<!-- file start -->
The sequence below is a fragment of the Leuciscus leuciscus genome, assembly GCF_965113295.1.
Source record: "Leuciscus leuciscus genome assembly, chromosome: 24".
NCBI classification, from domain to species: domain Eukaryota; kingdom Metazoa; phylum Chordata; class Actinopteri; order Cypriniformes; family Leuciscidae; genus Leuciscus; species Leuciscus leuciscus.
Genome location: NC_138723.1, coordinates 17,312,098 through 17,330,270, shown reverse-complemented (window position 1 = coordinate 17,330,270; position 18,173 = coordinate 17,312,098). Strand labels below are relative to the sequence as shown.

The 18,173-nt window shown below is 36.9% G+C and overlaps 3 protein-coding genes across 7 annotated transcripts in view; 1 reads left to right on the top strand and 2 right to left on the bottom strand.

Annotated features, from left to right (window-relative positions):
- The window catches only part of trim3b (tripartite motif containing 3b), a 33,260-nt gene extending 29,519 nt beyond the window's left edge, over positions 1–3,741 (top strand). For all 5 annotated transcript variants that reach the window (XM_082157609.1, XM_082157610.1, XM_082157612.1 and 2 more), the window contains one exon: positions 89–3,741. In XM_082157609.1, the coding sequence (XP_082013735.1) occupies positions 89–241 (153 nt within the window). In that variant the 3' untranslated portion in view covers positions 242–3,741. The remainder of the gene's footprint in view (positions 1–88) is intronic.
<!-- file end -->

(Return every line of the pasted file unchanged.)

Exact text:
The sequence below is a fragment of the Leuciscus leuciscus genome, assembly GCF_965113295.1.
Source record: "Leuciscus leuciscus genome assembly, chromosome: 24".
NCBI classification, from domain to species: domain Eukaryota; kingdom Metazoa; phylum Chordata; class Actinopteri; order Cypriniformes; family Leuciscidae; genus Leuciscus; species Leuciscus leuciscus.
Genome location: NC_138723.1, coordinates 17,312,098 through 17,330,270, shown reverse-complemented (window position 1 = coordinate 17,330,270; position 18,173 = coordinate 17,312,098). Strand labels below are relative to the sequence as shown.

The 18,173-nt window shown below is 36.9% G+C and overlaps 3 protein-coding genes across 7 annotated transcripts in view; 1 reads left to right on the top strand and 2 right to left on the bottom strand.

Annotated features, from left to right (window-relative positions):
- The window catches only part of trim3b (tripartite motif containing 3b), a 33,260-nt gene extending 29,519 nt beyond the window's left edge, over positions 1–3,741 (top strand). For all 5 annotated transcript variants that reach the window (XM_082157609.1, XM_082157610.1, XM_082157612.1 and 2 more), the window contains one exon: positions 89–3,741. In XM_082157609.1, the coding sequence (XP_082013735.1) occupies positions 89–241 (153 nt within the window). In that variant the 3' untranslated portion in view covers positions 242–3,741. The remainder of the gene's footprint in view (positions 1–88) is intronic.